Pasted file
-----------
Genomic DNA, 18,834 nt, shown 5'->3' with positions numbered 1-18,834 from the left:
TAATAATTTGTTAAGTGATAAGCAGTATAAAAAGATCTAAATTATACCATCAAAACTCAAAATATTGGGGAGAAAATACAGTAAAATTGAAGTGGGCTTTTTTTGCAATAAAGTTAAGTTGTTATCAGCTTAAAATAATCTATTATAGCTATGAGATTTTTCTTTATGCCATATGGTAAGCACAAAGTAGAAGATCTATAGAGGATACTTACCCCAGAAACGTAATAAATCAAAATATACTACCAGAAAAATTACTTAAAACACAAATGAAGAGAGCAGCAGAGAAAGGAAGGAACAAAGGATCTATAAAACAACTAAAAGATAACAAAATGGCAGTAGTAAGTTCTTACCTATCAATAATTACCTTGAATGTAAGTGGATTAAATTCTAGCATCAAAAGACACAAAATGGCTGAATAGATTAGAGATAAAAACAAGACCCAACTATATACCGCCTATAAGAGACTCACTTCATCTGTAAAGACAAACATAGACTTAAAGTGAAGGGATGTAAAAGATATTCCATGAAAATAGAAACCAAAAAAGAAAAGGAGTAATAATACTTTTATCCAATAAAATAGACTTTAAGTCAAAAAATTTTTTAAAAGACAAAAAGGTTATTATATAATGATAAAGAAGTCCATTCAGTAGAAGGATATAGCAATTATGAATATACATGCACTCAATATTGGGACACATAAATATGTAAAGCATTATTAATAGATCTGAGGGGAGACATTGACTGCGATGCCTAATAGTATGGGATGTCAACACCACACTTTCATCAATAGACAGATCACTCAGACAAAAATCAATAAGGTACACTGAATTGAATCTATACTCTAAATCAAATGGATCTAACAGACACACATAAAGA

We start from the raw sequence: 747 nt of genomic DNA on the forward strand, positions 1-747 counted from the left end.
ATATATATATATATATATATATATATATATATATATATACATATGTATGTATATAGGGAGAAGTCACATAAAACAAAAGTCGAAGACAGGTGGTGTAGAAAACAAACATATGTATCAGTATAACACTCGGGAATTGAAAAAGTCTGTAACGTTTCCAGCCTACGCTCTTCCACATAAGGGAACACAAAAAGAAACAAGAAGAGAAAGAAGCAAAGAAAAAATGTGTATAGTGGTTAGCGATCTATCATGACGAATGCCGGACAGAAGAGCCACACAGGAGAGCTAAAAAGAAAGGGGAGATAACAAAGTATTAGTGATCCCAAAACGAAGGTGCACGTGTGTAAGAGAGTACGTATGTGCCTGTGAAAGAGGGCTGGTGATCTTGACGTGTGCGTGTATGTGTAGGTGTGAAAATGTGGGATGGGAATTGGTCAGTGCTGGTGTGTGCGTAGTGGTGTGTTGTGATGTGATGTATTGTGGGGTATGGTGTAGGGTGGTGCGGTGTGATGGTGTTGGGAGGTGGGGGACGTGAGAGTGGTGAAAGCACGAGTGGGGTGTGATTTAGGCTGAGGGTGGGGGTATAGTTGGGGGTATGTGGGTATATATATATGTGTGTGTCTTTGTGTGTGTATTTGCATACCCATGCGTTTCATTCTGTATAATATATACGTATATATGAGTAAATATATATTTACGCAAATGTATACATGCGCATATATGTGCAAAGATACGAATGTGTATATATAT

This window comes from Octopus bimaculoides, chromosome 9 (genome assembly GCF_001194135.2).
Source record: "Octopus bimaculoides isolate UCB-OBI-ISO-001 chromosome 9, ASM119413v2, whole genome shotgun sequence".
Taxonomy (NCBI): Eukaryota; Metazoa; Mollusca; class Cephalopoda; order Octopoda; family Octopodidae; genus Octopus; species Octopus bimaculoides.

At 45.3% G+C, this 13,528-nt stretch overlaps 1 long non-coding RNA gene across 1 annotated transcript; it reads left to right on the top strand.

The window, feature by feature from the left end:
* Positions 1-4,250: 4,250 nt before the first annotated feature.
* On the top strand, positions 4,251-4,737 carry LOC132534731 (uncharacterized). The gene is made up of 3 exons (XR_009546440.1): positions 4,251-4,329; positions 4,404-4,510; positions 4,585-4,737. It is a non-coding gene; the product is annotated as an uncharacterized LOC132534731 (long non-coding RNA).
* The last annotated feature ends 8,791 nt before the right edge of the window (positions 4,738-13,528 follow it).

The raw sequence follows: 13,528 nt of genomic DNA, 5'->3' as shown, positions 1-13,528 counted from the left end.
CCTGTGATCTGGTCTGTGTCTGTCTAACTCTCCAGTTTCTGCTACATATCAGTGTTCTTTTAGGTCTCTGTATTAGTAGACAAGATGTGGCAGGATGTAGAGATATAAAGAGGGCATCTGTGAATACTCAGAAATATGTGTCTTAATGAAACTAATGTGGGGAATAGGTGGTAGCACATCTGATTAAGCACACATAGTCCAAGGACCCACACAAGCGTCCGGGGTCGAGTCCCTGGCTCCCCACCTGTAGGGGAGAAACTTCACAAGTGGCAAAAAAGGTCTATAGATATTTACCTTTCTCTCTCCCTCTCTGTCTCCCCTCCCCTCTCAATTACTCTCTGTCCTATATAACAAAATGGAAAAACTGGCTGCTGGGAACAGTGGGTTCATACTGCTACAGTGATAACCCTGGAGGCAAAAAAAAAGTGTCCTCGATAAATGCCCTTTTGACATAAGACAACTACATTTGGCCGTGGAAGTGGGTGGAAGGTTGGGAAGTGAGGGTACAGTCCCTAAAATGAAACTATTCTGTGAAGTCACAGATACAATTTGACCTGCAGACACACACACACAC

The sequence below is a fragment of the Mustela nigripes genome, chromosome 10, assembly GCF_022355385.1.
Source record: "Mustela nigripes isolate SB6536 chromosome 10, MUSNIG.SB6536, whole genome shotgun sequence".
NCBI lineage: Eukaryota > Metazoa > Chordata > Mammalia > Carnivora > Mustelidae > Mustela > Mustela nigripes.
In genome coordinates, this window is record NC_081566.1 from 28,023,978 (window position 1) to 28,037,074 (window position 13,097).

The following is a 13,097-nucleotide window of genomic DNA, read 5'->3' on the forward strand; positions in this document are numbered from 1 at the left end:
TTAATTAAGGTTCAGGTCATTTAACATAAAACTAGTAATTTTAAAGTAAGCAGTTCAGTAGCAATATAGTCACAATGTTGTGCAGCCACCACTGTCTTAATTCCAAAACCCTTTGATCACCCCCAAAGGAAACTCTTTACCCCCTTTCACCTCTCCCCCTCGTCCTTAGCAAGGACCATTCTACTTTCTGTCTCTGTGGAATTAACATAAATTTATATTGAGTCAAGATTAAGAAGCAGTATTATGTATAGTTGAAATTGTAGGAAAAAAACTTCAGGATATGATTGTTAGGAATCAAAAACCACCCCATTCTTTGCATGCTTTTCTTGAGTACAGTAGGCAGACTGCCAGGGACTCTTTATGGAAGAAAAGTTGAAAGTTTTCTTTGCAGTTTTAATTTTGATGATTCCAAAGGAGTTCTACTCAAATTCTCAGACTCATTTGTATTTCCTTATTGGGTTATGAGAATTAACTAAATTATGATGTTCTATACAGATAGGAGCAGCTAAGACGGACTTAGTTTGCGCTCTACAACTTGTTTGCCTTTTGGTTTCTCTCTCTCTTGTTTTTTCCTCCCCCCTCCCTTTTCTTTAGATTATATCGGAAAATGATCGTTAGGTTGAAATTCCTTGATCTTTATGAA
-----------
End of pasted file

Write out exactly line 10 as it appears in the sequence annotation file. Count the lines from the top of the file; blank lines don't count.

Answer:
* Positions 1-4,250: 4,250 nt before the first annotated feature.